The Tanzania Experience
Tanzania is the quintessential, definitive Africa of your dreams. And who wouldn’t want to visit a place where the names of its legendary travel destinations roll off the tongue like an incantation: Zanzibar, Serengeti, Mt. Kilimanjaro, Lake Tanganyika, Lake Victoria, the Rift Valley, the Ngorongoro Crater, and Olduvai Gorge, “the Cradle of Humankind.”
Great plains abound with legions of game, snow-capped mountains soar above dusty valleys, rain forests teeming with monkeys and birds, beaches are covered in sand as soft and white as talcum powder, and coral reefs host myriads of jewel-like tropical fish. Although Tanzania’s economy—one of the poorest in the world—depends heavily on agriculture, which accounts for almost half of its GDP, it has more land (more than 25%) devoted to national parks and game reserves than any other wildlife destination in the world. Everything from pristine coral reefs to the Crater Highlands, remote game reserves, and the famous national parks are protected by government law and placed in trust for future generations.
There are two circuits you can follow in Tanzania: the conventional northern tourist circuit, which includes the Arusha National Park, Tarangire National Park, Lake Manyara National Park, Serengeti, and Ngorongoro Crater, or the lesser-traveled southern tourist circuit of Selous Game Reserve and Ruaha, Mahale, and Gombe national parks among others. You’ll be amply rewarded for the often lengthy traveling to these southern locations by having the places much more to yourself and usually at cheaper rates.
It doesn’t stop there!
Rising from the sandy shores of Lake Tanganyika, the forested Gombe Stream and the Mahale Mountains National Parks vie with each other as the best place in the world to track wild chimpanzees. Closer to the coast, the isolated massifs of the Underprivileged Eastern Arc Mountains have been dubbed the ‘African Galapagos’ in recognition of their wealth of endemic plants and animals. And Tanzania’s daunting natural variety is mirrored by cultural diversity, embracing 120 distinct tribes: from the iconic Maasai Pastoralists of the Rift Valley to the Arab-influenced Swahili of the coast, to the Hadzabee hunter-gatherers of Lake Eyasi.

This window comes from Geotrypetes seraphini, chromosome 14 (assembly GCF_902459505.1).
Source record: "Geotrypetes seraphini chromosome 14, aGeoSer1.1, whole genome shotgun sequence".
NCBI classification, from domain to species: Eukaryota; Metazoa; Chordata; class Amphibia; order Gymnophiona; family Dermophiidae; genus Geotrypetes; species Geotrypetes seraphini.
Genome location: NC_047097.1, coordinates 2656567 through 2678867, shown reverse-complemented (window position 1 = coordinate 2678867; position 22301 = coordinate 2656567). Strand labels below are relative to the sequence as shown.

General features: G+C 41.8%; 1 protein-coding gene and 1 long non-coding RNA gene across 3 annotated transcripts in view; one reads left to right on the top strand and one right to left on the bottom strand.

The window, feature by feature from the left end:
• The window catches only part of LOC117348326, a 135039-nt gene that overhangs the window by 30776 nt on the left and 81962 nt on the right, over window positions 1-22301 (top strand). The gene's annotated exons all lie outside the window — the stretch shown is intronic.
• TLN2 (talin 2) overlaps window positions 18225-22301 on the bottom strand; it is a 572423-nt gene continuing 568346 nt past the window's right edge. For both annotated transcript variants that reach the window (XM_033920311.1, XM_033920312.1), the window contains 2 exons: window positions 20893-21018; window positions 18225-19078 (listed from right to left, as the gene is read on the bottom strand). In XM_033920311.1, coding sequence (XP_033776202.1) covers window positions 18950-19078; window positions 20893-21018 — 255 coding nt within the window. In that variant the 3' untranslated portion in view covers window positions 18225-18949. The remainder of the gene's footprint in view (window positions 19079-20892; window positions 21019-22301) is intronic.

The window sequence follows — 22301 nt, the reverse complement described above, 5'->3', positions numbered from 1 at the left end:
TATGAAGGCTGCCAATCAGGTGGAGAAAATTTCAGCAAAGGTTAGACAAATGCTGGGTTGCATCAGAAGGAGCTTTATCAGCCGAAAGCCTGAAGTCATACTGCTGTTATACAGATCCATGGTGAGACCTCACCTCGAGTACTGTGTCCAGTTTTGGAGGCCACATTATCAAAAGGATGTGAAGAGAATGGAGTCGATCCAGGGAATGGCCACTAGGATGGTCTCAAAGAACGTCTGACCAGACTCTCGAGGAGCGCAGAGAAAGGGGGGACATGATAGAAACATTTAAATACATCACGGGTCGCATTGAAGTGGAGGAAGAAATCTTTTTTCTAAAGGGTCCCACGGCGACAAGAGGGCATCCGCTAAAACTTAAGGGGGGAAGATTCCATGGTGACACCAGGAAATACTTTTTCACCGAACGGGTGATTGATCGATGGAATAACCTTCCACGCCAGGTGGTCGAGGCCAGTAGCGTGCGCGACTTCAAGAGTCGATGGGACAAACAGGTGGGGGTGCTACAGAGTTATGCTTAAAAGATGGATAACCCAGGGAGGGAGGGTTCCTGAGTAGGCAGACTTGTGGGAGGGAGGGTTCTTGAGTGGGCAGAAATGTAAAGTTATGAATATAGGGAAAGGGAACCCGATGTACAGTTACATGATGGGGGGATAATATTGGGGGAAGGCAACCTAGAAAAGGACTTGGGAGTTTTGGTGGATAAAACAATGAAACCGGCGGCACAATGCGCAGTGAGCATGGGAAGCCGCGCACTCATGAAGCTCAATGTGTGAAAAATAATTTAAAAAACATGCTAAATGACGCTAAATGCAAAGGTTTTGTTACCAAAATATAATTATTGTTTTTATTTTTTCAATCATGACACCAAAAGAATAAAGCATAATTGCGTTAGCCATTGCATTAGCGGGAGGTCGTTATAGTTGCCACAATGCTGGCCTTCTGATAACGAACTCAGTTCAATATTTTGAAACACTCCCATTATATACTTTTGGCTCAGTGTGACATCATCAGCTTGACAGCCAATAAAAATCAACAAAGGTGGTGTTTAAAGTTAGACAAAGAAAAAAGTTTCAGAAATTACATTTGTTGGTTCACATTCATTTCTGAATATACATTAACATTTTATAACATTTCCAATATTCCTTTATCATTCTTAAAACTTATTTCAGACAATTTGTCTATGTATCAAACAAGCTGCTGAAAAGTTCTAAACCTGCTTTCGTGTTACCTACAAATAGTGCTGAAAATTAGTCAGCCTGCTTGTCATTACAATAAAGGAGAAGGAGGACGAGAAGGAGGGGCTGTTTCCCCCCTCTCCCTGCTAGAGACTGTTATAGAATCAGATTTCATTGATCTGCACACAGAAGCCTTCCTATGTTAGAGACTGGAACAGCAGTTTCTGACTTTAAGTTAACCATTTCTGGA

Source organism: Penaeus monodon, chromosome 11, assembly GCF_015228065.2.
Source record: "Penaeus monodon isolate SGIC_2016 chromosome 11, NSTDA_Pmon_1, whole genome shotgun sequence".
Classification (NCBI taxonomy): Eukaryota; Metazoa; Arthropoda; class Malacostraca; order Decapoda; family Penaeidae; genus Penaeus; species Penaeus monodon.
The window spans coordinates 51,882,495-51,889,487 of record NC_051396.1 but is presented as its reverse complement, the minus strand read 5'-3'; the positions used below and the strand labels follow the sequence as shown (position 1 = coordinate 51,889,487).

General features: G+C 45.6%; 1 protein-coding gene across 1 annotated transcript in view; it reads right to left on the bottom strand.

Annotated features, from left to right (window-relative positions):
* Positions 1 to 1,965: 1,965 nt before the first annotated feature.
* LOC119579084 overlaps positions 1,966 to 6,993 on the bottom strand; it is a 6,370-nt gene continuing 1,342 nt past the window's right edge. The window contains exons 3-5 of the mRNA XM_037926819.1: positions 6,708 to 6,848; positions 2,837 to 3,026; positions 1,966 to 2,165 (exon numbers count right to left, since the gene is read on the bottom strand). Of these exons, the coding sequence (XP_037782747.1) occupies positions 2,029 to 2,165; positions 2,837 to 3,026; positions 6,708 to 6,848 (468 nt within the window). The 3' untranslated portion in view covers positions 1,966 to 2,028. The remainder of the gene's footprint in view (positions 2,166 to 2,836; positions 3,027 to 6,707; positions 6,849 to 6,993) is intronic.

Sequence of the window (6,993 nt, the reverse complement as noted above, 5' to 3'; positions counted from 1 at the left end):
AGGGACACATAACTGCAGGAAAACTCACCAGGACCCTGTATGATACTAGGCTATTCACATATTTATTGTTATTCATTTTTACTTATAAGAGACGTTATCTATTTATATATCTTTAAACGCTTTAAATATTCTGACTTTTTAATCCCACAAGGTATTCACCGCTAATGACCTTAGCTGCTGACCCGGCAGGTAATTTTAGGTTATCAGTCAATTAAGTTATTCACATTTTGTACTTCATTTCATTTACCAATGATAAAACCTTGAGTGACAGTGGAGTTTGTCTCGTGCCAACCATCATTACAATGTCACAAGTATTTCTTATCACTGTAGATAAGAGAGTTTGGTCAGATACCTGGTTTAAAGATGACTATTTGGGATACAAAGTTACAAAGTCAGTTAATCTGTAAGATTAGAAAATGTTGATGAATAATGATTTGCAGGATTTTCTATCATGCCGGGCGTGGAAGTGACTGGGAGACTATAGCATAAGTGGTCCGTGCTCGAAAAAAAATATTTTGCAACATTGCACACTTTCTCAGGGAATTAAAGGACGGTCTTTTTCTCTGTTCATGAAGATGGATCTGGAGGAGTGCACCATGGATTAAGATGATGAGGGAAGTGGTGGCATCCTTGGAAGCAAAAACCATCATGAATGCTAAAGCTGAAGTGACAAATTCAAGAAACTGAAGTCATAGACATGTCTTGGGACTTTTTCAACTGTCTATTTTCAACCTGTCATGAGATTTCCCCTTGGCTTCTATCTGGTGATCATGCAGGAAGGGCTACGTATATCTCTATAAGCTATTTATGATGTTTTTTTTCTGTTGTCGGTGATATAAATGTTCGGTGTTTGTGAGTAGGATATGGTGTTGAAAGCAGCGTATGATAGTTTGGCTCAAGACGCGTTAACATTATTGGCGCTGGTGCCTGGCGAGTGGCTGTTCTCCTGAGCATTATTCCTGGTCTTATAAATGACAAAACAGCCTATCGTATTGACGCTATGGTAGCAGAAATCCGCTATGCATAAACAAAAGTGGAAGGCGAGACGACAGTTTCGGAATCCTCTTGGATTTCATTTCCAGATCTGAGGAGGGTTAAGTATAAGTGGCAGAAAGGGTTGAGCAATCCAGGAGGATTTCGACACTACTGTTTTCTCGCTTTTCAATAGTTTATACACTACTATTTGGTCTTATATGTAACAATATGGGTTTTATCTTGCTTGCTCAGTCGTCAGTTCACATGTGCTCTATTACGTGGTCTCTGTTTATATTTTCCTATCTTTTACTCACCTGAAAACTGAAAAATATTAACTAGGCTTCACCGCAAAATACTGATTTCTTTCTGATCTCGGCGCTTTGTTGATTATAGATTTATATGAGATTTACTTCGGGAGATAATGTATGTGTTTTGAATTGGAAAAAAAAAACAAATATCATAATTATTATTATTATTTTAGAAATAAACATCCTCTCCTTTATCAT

So, how to define the experience offered by a country with highlights as unique and diverse as Kilimanjaro, Zanzibar, Lake Tanganyika, Serengeti, and Selous? An experience that might for some entail long days hiking in sub-zero conditions on the upper slopes of Africa’s most alluring peaks; for others a once-in-a-lifetime safari followed by a sojourn on an idyllic Indian Ocean beach; for others still the thrill of eyeballing habituated chimpanzees, or diving in the spectacular offshore reefs around Mafia, or backpacking through the time-warped ports and crumbling ruins of the half-forgotten south coast?
Well, the one thing that does bind Tanzania’s diverse attractions is, of course, its people, who take justifiable pride in their deeply ingrained national mood of tolerance and peacefulness. Indeed, Tanzania, for all its ethnic diversity, is practically unique in Africa in having navigated a succession of modern political hurdles – the transformation from colonial dependency to independent nation, from socialist state to free-market economy, from mono-partyism to fully-fledged democracy – without ever experiencing sustained civil or ethnic unrest.
Tanzania has also, over the past 20 years, emerged from comparative obscurity to stand as one of Africa’s most dynamic and popular travel destinations a land whose staggering natural variety is complemented by the innate hospitality of the people who live there.
How to define the Tanzanian experience? Surprisingly easy, really. It can be encapsulated in a single word, one that visitors will hear a dozen times daily, no matter where they travel in Tanzania, or how they go about it: the smiling, heartfelt Swahili greeting of “Karibu!” – Welcome!